The Metropolitan Transportation Authority, which hiked fares for riders this month, paid one employee more than $344,000 in overtime in 2018 in addition to his $117,499 salary, according to data released this week by a fiscal watchdog group.
The transit agency last year paid its workers a total of $418 million in overtime, a 16 percent increase from a year earlier, according to the Albany-based Empire Center for Public Policy.
A database of employee salaries shows the top 10 earners pulled in more than $350,000 each, and seven of them worked for the Long Island Rail Road, which is operated by the MTA.
The MTA on Thursday disputed the total payroll increases in the data. Empire Center said its figures came after reviewing employee overtime documents through a Freedom of Information Law request.
Thomas Caputo, a chief measurement operator for the LIRR, made $344,147 in overtime plus his annual salary, bringing his total compensation to $461,646, according to the database. He retired this month, the MTA said.
“The collective bargaining agreement and its rules about seniority allow those with the most years on the job to get first pick at overtime opportunities,” said Max Young, an MTA spokesman. “We are absolutely committed to reducing spending, including a hard target of an additional $500 million in annual savings across all MTA agencies next year.”
Caputo could not be reached Thursday for comment. He drove the advanced track geometry car, operated the inspection equipment and maintained the car, the MTA said. The track geometry car is used to check railroad tracks for defects, the agency said.
The LIRR’s overtime spending increased $50 million — almost 30 percent — from $175.4 million in 2017 to $224.6 million in 2018, according to the Empire Center, a nonpartisan, nonprofit think tank group that annually breaks down the MTA's payroll.
The overtime spending came during a year in which the LIRR had its worse on-time performance percentage, 90.4, in nearly two decades.
Fifty-eight of the 100 highest-paid MTA employees in 2018, including the top four, worked for the LIRR, according to the report. Pay included overtime and other extra pay, such as shift differentials.
The two other highest-paid hourly employees for the LIRR were surfacing foreman Dallas Bazemore III, at $395,397, and track foreman Joseph Ruzzo, at $380,407. In salaried management positions, the three highest paid were Patrick Nowakowski, former agency president, at $454,288; Phillip Eng, current LIRR president, at $294,243; and Afshin Hezarkhani, chief engineer of special projects, at $260,380.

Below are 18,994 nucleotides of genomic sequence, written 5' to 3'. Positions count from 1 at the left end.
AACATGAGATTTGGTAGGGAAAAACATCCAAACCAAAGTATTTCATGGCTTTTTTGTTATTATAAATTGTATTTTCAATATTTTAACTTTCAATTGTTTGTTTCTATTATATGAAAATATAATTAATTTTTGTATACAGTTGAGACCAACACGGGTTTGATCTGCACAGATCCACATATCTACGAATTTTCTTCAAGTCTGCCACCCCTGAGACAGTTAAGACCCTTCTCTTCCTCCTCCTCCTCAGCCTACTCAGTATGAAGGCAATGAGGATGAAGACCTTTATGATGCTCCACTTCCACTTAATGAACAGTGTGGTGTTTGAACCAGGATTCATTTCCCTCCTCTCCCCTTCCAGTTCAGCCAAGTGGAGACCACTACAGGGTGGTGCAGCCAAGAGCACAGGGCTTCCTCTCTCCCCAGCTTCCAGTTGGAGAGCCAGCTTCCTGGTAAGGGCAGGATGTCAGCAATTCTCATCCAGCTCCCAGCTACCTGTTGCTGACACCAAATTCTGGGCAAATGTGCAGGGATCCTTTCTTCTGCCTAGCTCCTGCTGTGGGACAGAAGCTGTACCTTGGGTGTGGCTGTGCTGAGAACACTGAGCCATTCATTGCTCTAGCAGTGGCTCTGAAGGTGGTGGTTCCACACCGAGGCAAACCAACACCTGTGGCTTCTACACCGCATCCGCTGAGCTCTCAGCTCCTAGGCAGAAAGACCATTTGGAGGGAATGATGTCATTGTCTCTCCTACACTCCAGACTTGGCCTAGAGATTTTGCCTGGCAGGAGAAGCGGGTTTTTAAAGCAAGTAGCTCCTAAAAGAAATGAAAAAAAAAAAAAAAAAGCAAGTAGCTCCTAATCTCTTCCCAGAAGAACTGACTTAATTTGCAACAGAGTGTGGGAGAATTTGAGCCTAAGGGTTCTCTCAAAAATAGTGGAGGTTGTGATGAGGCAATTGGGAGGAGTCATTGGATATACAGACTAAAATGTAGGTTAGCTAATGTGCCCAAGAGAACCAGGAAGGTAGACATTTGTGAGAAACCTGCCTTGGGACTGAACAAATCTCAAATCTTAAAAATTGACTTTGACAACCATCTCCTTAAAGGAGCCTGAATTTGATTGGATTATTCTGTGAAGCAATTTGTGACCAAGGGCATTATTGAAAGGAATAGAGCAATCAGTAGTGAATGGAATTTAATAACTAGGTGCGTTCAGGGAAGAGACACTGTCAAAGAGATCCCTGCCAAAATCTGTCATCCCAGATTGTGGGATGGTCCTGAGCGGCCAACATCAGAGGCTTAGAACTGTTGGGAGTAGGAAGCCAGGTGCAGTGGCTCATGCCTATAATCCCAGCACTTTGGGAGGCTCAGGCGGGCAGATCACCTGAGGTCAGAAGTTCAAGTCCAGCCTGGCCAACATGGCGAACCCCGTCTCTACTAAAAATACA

“Sixty percent of MTA costs overall are on personnel. And when those costs go up, you either have to collect more money or do less. It makes sense to focus the conversation on that,” said Ken Girardin, a policy analyst at the Empire Center. “Overtime is a normal part of managing any organization. There will always be overtime. But when you see a jump in overtime, it’s worth noting.”
LIRR employees on average earned $34,000 in overtime pay last year, 50 percent more than 2017’s average of $22,701, according to the report. LIRR payroll spending last year grew by more than 10 percent, or $84 million.
Since 2008, the railroad has increased payroll spending by $280 million, or 45 percent. At the same time, the number of employees increased by 9.6 percent. LIRR employees were paid an average of $112,404 last year, compared to $84,484 in 2008.
Overall, the MTA spent more than $7 billion on salaries and wages for its 80,057 employees in 2018.
Shams Tarek, an MTA spokesman, said in an email that payroll rose $238 million, from $5.7 billion in 2017 to $5.938 billion last year. Overtime costs, meanwhile, increased by $122 million, from $1.202 billion in 2017 to $1.324 billion, he said.
The MTA has been trying to cut costs amid a dire budget forecast. It expects a billion-dollar budget gap by 2022 — even with another fare hike planned for 2021. To help close the shortfall, the agency said it is targeting fare evaders, calling for police to catch people who don’t pay on city buses and subways. Fare evasion costs the MTA $225 million last year, according to the authority.
Tarek reasoned that overtime often is more cost-effective than hiring full-time workers.
“In the meantime, the MTA is undertaking very aggressive cost-cutting measures across all agencies, achieving more than [$2 billion] in recurring savings with a target for an additional $500 million of savings next year,” Tarek said in a statement. “We’re also undergoing reforms, including a forensic audit, consolidation and reorganization, a reduction in construction costs across the system, and ultimately the net savings will be far greater than any investments being made to achieve these major improvements.”
Top 10 MTA salaries in 2018
Thomas Caputo, LIRR: $461,646
Patrick A. Nowakowski, LIRR: $454,288
Dallas Bazemore III, LIRR: $395,397
Joseph M. Ruzzo, LIRR: $380,407
Michael G. Gundersen, NYC Transit Authority: $379,454
Veronique Hakim, MTA headquarters: $366,441
Christopher M. Kroll, LIRR: $354,168
Christopher J. Jerome, LIRR: $352,935
Ricardo G. Ruiz, LIRR: $350,575
Anthony Jones, NYC Transit Authority: $350,360
Source: Empire Center for Public Policy